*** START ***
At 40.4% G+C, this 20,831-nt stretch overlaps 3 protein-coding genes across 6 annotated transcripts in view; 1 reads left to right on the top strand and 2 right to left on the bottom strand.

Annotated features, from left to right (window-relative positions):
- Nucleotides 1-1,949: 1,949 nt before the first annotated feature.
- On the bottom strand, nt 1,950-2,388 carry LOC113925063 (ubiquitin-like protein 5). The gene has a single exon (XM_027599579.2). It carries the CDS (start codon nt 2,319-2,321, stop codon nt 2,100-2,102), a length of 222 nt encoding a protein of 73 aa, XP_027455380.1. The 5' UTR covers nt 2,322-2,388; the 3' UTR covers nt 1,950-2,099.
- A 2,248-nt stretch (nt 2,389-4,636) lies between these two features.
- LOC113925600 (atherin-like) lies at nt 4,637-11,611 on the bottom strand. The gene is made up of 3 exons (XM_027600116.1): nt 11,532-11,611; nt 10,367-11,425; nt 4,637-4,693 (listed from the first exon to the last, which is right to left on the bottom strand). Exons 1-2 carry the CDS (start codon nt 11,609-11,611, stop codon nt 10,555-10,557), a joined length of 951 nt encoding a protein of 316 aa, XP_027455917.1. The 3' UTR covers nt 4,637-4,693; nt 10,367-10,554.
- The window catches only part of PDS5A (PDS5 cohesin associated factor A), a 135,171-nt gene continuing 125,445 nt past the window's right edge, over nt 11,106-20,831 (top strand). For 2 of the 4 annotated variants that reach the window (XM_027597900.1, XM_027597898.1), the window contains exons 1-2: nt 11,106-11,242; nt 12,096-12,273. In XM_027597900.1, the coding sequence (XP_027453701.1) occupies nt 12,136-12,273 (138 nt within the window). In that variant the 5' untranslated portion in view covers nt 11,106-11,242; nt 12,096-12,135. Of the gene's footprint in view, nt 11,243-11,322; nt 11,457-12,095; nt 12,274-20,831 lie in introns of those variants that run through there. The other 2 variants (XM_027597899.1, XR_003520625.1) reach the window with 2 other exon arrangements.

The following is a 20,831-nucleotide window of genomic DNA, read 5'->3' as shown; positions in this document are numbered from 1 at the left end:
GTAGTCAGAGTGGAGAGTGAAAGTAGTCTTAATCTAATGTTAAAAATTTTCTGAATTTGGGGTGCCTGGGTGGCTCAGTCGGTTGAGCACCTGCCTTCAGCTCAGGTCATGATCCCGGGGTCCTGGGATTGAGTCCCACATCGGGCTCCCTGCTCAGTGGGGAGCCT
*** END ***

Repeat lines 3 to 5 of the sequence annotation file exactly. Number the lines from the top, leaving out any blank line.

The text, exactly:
- Nucleotides 1-1,949: 1,949 nt before the first annotated feature.
- On the bottom strand, nt 1,950-2,388 carry LOC113925063 (ubiquitin-like protein 5). The gene has a single exon (XM_027599579.2). It carries the CDS (start codon nt 2,319-2,321, stop codon nt 2,100-2,102), a length of 222 nt encoding a protein of 73 aa, XP_027455380.1. The 5' UTR covers nt 2,322-2,388; the 3' UTR covers nt 1,950-2,099.
- A 2,248-nt stretch (nt 2,389-4,636) lies between these two features.